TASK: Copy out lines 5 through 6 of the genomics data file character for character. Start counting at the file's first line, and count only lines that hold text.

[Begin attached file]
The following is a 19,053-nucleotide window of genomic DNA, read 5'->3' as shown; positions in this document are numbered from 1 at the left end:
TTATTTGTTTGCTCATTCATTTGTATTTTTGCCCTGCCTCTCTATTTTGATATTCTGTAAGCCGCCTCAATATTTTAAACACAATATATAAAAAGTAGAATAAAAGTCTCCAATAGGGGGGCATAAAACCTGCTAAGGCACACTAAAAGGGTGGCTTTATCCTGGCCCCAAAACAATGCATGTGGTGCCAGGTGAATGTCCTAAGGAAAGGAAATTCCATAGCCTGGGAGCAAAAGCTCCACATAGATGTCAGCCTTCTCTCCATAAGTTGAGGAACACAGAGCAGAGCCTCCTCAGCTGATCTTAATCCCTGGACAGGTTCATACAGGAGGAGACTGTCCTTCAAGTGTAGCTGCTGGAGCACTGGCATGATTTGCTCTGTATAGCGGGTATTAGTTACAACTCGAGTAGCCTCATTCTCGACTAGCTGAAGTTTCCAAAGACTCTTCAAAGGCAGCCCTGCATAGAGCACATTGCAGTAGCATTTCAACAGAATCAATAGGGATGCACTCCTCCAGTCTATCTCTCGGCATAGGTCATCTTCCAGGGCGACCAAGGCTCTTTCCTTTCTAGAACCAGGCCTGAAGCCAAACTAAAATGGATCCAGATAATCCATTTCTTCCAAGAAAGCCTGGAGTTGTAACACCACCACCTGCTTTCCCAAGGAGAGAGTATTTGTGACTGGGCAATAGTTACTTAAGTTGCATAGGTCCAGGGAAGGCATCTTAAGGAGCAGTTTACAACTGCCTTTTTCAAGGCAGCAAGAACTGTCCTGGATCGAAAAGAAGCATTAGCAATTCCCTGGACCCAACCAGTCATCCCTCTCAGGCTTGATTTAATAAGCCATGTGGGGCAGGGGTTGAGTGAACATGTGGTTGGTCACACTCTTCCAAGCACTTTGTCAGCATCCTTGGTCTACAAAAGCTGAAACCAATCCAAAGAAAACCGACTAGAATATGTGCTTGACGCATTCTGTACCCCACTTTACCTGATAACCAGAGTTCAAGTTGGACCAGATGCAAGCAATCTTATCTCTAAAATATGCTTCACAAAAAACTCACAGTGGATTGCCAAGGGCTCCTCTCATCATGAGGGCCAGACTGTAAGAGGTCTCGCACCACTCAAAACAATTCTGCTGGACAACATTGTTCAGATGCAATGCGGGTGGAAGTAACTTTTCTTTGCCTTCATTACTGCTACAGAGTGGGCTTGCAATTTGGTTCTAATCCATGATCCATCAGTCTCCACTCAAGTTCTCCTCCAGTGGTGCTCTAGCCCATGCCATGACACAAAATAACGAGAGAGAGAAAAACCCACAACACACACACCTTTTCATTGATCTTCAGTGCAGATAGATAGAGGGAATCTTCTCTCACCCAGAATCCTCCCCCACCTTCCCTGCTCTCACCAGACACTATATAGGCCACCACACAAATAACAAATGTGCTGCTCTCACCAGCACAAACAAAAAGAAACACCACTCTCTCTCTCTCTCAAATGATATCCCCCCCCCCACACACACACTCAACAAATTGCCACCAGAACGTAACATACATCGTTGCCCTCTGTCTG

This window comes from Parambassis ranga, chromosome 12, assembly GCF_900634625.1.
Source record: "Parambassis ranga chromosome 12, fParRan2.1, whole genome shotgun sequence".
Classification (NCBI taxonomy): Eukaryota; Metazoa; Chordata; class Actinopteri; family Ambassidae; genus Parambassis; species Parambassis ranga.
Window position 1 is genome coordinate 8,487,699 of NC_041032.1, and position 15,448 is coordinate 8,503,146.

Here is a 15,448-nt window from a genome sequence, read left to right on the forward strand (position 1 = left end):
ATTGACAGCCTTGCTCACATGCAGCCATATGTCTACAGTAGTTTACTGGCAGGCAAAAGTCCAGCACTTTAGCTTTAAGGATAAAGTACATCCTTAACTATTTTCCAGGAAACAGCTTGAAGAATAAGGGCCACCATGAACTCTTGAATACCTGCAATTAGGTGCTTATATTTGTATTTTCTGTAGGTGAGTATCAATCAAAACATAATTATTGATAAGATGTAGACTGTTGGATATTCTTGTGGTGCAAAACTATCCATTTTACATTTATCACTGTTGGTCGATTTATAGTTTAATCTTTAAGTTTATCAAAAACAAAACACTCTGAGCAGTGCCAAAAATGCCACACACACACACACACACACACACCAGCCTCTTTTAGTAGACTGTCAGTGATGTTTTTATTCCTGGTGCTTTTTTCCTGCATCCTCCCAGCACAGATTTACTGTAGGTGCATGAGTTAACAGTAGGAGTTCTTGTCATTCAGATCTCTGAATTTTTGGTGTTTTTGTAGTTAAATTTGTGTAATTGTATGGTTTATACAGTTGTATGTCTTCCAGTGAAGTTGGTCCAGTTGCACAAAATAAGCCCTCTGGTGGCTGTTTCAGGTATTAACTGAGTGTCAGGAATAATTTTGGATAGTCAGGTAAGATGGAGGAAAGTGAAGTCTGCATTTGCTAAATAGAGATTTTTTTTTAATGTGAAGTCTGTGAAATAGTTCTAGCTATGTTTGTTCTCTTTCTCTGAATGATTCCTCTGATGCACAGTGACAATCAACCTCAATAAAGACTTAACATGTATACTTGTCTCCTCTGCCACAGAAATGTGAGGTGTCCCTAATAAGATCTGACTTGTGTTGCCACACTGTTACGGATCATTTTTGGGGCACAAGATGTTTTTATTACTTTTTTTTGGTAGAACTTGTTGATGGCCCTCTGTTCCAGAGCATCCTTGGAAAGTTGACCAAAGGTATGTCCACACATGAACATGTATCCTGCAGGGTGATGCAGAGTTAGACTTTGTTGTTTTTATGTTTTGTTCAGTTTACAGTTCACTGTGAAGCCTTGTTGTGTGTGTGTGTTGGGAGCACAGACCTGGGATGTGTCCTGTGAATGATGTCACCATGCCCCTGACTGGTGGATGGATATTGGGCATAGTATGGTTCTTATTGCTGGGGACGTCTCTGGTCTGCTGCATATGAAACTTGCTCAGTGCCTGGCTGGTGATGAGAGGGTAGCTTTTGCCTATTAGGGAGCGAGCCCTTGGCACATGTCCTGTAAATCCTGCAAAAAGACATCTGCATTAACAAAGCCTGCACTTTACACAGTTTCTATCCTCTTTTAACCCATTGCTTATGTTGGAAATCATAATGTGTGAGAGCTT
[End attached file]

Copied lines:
Classification (NCBI taxonomy): Eukaryota; Metazoa; Chordata; class Actinopteri; family Ambassidae; genus Parambassis; species Parambassis ranga.
Window position 1 is genome coordinate 8,487,699 of NC_041032.1, and position 15,448 is coordinate 8,503,146.